In this tutorial, we will see how to Calculate the Area of an object with Mask R-CNN. We will get the value in square centimeters and this is very useful in various sectors, for example when we have to check the defects of an object, if the surface is different it means that it has a problem. Not only the surface of an entire object can be identified but also parts of it, such as the logo in a car wheel (as in the image below).

For simplicity and for educational use we will do all this with common lego bricks. We will calculate the area in square centimeters and show the value on the screen. We will be using Google Colab for the entire process, so there will be no tedious installation required.

Calculate the Area of an object ( lego )

Goals to be achieved to calculate the Area of an object

There are two specific requirements to complete the project:

  1. You have to be able to Detect and segment the object, in this case a lego brick
  2. Define a ratio to be able to correctly convert the measurements into square centimeters. Because the same object if close to the camera has many more pixels than a farther object.

Write the code on the Google Colab notebook

Now we can start with the Google Colab notebook, and all the material is ready to use, you don’t have to load anything.


As soon as you open the notebook you will need to install Mask R-CNN, just click on the “start” button to install. As in the image below

Google colab installation

Load images and detect legos for Calculate the Area of an object

To make the job faster I have already done the training with Mask R-CNN and you just run the Colab notebook to get started. The result you get should look like this in the image below.

Calculate the Area of an object on Google Colab

The first step is to identify the object and draw bounding boxes. To facilitate the operations I have already written the code to use Mask R-CNN for this purpose, we only have to use OpenCV to extract the coordinates and do the other processing

import cv2
from mrcnn_colab_engine import detect_contours_maskrcnn, draw_mask

img = cv2.imread("lego_image_sample.jpg")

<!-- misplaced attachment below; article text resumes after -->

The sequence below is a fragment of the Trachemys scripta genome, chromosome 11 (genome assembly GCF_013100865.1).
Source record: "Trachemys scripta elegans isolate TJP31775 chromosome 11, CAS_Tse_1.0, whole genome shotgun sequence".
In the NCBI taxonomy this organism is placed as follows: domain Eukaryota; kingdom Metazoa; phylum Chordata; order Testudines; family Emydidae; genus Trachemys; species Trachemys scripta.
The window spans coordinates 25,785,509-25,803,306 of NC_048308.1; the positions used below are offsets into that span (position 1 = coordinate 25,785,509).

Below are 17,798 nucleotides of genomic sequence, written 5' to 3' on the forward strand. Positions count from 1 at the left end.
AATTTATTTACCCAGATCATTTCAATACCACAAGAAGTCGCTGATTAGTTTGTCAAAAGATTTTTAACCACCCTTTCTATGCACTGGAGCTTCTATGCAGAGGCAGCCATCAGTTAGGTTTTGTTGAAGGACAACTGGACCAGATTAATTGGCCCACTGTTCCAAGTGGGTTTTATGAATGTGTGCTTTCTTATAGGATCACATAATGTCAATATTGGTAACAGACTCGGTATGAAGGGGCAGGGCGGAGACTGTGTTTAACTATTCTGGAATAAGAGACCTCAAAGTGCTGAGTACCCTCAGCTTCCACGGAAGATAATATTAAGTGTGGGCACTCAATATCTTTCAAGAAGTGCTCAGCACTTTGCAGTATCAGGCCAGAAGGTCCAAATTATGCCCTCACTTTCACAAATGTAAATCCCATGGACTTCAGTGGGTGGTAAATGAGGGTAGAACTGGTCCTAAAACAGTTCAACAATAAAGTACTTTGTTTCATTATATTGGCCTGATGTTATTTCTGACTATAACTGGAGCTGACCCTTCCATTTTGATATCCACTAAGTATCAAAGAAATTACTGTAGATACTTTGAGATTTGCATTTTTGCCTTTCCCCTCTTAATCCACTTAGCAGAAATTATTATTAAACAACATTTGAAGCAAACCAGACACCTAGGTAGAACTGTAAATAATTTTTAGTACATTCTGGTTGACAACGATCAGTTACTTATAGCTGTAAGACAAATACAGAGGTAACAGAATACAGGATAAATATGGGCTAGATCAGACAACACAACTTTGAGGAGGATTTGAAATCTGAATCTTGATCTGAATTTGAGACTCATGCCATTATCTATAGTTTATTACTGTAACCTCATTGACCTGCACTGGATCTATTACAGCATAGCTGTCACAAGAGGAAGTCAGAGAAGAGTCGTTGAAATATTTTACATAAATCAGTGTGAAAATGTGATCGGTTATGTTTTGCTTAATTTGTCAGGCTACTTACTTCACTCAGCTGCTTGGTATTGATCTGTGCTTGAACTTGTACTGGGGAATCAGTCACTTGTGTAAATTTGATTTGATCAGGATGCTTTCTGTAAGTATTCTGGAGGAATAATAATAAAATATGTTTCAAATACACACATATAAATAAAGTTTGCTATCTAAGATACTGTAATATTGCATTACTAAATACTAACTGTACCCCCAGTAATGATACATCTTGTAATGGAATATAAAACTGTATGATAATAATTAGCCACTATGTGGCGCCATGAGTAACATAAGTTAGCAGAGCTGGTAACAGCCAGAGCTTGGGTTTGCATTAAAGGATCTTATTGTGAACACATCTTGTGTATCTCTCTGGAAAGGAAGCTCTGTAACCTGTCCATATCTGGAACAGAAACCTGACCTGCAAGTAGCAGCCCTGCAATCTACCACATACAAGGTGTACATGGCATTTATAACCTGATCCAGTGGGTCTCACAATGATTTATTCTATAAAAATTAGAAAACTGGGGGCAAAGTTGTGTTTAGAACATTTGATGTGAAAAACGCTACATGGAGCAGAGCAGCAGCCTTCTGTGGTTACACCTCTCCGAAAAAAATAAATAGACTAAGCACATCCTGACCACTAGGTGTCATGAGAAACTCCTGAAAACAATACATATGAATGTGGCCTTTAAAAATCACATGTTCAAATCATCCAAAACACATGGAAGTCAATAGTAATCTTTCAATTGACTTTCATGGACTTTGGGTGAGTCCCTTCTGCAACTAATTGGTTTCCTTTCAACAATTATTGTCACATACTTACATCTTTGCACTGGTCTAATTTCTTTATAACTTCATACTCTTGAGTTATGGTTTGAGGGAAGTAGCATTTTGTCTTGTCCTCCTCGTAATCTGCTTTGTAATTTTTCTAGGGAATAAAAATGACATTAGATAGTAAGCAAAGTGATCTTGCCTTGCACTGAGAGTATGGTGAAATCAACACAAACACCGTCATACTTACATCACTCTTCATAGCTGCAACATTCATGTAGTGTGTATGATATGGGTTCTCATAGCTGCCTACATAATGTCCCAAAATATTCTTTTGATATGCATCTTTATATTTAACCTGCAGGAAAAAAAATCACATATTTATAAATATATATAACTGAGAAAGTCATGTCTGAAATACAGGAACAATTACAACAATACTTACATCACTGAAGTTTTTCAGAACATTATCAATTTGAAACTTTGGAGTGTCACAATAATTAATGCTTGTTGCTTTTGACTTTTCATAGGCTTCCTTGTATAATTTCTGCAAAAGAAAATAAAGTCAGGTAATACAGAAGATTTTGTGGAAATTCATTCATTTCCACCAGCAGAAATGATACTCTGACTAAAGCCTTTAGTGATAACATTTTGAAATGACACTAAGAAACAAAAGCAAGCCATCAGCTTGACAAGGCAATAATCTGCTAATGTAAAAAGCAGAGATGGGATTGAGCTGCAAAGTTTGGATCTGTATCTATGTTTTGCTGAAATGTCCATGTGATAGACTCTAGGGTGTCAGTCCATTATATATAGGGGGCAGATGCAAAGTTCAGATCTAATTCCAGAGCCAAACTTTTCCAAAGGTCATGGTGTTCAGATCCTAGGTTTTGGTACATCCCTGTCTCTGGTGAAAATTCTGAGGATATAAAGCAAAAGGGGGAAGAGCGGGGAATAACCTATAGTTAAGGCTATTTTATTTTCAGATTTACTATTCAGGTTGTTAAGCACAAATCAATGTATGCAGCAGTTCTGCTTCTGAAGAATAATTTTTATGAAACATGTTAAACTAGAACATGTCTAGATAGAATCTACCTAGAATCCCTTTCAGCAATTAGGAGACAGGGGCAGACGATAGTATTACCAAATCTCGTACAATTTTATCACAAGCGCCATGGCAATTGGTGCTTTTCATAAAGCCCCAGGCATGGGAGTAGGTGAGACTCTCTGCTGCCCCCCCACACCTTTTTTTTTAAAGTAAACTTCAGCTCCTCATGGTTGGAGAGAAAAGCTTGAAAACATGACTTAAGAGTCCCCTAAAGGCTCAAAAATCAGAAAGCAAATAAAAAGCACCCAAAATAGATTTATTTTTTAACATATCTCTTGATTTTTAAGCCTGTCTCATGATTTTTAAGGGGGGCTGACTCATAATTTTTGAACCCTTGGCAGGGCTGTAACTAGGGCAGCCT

# 1. Get objects mask with Mask RCNN
class_ids, boxes, masks = detect_contours_maskrcnn(lego_model, img)
for class_id, box, object_contours in zip(class_ids, boxes, masks):
    # Box
    y1, x1, y2, x2 = box
    cv2.rectangle(img, (x1, y1), (x2, y2), colors[class_id], 15)

By applying the code to the image we obtain this result, it is the first step but to calculate the area is not enough.

By offering all the coordinates we can also draw the mask with OpenCV to see if everything works correctly. Just add these two lines of code.

    cv2.polylines(img, [object_contours], True, colors[class_id], 10)
    img = draw_mask(img, [object_contours], colors[class_id])

and this is the result

draw the mask

Calculate the Area of an object

Calculating the area is very simple, just pass the points to the OpenCV function cv2.contourArea(object_contours) and we get the area. The only problem is that the unit of measurement is the pixel, so we have to do a little conversion calculation.

Using a tool to calculate pixels such as GIMP and a reference image, in this case, a ruler, we can understand how many pixels correspond to a centimeter, and based on this we can do a conversion ratio operation.

conversion ratio

As you can see from the image, we now know that 78 pixels are 1cm. Based on this data, here is the code to convert pixels to square centimeters.

RATIO_PIXEL_TO_CM = 78 # 78 pixels are 1cm


    # 2. Calculate area
    area_px = cv2.contourArea(object_contours)
    area_cm = round(area_px / RATIO_PIXEL_TO_SQUARE_CM, 2)

    cv2.putText(img, "A: {}cm^2".format(area_cm), (x1, y1), cv2.FONT_HERSHEY_PLAIN, 3, colors[class_id], 5)

By adding the text to each lego in the image we can see the area of each individual object.

Train easily your model with Mask R-CNN

For this tutorial, I have already prepared the Mask R-CNN model to identify the legos but if you need a custom model I suggest you take a look at my mini-course on Train Mask R-CNN to detect any custom object.

In this mini-course I have simplified the training process of Mask R-CNN as much as possible, you can do it on Google Colab and in just 3 steps:

1. Annotate the Images (Image Dataset)
2. Upload Dataset into Google Drive
3. Run Python Notebook (on Google Colab)